Perhaps we can take a lesson from the missionary approach of the Apostle Paul. In Acts 17 we read of his encounter with the Athenians and their pagan culture. Before challenging their cultural narrative with the biblical narrative, Paul took the time to look carefully at what they held near and dear (v. 22-23). He kept his eyes and ears open, listening to their beliefs and behaviors before confronting their beliefs and behaviors with the Gospel. Then, when he opened his mouth to speak the truth, he did so in ways that reflected his knowledge of their culture.

The life-shaping cultural soup that our kids swim in 24/7 tells them that when it comes to sex, you can do whatever you want, however you want, whenever you want, wherever you want, with whomever you want.

When it comes to talking to kids about sex and sexuality in today’s world, it’s not enough to know the ins and outs of biblical sexuality. We must also know the ins and outs of what culture is teaching our kids on these matters so that we might be able to celebrate and affirm where the culture might be getting it right (and that happens from time to time), and where the culture might be getting it wrong. That can only happen when we are committed to taking the time to listen carefully.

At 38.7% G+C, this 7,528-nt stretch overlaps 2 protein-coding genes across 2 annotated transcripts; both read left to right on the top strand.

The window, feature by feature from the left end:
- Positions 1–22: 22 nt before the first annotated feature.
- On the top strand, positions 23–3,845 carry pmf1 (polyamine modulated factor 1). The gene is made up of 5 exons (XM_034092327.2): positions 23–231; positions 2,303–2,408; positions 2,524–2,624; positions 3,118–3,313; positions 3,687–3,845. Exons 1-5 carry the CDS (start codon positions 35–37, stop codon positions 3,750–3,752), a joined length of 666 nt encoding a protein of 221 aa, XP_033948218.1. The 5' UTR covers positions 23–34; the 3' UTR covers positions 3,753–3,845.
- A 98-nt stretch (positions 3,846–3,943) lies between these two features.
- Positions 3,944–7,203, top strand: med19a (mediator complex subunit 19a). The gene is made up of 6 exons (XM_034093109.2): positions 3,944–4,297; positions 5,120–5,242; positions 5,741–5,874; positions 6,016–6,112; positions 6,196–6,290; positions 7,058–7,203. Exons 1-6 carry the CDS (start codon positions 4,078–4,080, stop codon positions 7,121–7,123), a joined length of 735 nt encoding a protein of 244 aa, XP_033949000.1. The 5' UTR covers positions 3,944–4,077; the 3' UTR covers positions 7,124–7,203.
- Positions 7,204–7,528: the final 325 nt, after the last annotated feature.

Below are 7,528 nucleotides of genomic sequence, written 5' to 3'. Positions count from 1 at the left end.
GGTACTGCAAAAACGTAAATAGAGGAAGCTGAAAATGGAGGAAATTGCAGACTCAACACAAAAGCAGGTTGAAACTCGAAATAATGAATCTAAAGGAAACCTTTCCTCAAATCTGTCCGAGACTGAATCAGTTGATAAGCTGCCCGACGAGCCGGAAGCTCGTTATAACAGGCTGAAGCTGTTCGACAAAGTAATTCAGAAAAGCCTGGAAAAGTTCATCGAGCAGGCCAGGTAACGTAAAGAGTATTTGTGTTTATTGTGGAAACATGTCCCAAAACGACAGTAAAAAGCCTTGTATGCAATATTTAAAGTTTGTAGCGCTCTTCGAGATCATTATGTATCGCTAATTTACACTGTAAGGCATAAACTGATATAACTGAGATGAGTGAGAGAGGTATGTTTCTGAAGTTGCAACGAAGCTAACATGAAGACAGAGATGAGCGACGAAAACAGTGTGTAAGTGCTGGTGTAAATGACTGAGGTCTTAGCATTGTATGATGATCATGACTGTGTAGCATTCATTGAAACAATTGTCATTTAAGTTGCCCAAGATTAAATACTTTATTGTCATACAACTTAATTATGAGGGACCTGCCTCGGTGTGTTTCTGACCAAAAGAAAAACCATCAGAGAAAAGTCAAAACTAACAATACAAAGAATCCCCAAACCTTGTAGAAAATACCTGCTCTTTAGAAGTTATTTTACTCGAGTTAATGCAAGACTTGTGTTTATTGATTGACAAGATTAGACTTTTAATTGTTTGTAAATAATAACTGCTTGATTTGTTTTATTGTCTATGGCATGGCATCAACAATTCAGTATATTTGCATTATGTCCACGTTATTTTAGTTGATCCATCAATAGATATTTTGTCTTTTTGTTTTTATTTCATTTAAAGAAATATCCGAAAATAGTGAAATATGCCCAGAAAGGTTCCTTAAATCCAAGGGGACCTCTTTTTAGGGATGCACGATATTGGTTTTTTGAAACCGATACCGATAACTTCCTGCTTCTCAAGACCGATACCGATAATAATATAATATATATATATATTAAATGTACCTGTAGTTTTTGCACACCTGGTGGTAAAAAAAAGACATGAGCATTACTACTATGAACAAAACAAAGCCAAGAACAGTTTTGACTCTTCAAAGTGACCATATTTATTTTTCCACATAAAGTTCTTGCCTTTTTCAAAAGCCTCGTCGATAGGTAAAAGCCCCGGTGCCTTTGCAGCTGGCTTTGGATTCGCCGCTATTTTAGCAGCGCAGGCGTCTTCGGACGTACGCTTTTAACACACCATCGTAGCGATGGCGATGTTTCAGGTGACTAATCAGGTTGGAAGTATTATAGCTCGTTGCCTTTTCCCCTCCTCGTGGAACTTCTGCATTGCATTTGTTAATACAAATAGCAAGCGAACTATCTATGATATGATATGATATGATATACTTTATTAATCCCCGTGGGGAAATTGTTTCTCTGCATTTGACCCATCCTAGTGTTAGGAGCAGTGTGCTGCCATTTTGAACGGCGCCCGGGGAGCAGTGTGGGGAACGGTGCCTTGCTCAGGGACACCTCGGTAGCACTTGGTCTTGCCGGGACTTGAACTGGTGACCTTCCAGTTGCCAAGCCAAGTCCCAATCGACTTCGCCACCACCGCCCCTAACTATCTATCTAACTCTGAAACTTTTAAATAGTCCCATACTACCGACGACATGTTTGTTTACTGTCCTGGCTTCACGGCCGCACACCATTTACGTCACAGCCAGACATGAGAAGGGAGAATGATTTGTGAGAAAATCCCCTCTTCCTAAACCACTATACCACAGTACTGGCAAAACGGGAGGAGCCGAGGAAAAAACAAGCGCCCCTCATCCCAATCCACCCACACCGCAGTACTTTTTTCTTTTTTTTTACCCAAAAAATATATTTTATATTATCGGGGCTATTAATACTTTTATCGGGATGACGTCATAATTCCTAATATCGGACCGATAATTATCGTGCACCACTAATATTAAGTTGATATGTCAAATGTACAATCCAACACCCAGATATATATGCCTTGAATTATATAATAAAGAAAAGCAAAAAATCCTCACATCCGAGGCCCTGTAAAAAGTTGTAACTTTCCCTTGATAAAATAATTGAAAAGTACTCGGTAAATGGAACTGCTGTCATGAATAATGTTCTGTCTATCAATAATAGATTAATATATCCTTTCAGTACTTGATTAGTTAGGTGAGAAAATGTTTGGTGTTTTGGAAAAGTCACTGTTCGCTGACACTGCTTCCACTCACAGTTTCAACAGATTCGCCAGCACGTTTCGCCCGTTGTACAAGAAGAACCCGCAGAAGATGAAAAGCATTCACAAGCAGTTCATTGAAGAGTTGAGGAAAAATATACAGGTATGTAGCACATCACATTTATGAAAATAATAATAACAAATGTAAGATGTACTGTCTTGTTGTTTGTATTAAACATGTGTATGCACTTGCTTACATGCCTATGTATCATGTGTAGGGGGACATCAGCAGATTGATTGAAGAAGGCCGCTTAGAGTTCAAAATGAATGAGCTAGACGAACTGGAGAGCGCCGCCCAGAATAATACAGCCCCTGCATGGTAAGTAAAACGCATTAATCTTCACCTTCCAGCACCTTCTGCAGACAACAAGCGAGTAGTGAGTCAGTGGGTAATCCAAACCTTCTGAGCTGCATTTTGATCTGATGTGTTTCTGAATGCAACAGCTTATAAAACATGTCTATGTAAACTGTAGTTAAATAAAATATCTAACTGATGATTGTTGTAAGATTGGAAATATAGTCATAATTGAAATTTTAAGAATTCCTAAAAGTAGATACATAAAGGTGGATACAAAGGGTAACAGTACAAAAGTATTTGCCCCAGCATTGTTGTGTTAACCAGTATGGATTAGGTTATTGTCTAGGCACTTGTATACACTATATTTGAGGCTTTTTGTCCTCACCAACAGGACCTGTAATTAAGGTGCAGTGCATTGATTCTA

At the Center for Parent/Youth Understanding (www.cpyu.org), we endeavor to allow popular music to serve as a tool that pulls back the curtain on the “spirit of the age.” By listening carefully to the music, we begin to unfold and see the maps that guide our kids. Then, we work to bring the light of the Gospel to bear on the realities that exist. A simple way to hear the music speak and to frame a response is to utilize what we call a “3(D) approach.” We begin by Discovering the worldview woven in and through the musical piece. Then, we work to Discern how that worldview affirms or conflicts with the biblical worldview. Finally, we Decide how to best respond to what we’ve Discovered and Discerned.